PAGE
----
The Australian Prudential Regulation Authority (APRA) has announced that it will remove its supervisory benchmark on interest-only residential mortgage lending by authorised deposit-taking institutions (ADIs).
The benchmark was put in place as a temporary measure in March 2017, as part of a range of actions over recent years to “reinforce sound lending practices”.
APRA has noted that the introduction of the benchmark has led to a “marked reduction” in the proportion of new interest-only lending, which it said is now “significantly below” the 30 per cent threshold.
Earlier this year, APRA also announced its intention to remove the supervisory benchmark on investor loan growth, subject to ADIs providing certain assurances as to the strength of their lending standards.
According to APRA, most ADIs have now provided those assurances, adding that ADIs that are no longer subject to the investor loan growth benchmark will also no longer be subject to the benchmark on interest-only lending from 1 January 2019.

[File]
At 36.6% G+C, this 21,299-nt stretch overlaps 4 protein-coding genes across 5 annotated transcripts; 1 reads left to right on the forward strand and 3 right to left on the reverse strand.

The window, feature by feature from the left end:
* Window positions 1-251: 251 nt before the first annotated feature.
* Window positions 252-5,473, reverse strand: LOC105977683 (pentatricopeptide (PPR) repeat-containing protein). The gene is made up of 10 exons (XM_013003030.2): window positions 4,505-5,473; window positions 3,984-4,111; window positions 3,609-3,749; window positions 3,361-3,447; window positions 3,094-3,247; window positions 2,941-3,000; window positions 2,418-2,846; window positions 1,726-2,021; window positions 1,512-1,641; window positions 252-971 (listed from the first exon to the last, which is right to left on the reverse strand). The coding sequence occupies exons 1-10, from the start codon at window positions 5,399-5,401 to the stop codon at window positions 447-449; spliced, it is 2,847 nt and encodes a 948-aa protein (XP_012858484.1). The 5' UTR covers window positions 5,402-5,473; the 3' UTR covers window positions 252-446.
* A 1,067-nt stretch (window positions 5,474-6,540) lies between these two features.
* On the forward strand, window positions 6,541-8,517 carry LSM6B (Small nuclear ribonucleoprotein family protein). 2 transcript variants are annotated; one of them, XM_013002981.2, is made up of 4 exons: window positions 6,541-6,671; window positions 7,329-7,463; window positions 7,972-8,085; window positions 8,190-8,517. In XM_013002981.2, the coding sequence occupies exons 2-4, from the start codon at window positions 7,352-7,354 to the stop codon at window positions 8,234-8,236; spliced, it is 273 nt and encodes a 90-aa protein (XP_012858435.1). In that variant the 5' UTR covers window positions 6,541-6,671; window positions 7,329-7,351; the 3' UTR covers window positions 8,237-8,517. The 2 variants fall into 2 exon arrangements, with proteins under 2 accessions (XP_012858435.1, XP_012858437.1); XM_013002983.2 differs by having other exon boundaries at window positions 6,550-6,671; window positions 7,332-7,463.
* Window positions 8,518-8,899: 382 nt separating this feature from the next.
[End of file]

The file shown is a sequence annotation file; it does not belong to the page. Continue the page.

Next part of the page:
The regulator said that for other ADIs, the benchmark will be removed concurrently with the removal of the investor loan growth benchmark.
APRA chairman Wayne Byres said: “APRA’s lending benchmarks on investor and interest-only lending were always intended to be temporary.
“Both have now served their purpose of moderating higher risk lending and supporting a gradual strengthening of lending standards across the industry over a number of years.”
APRA also stated that notwithstanding the removal of the interest-only benchmark, ADIs “still need to ensure they maintain adequate oversight of the level and type of interest-only lending”, consistent with APRA’s Prudential Practice Guide APG223 Residential Mortgage Lending and ASIC’s responsible lending obligations on borrower requirements and objectives.
[Related: APRA announces fresh mortgage guidance]
Charbel Kadib is the news editor on the mortgages titles at Momentum Media.
Before joining the team in 2017, Charbel held roles with public relations agency Fifty Acres, and the Department of Communications and the Arts.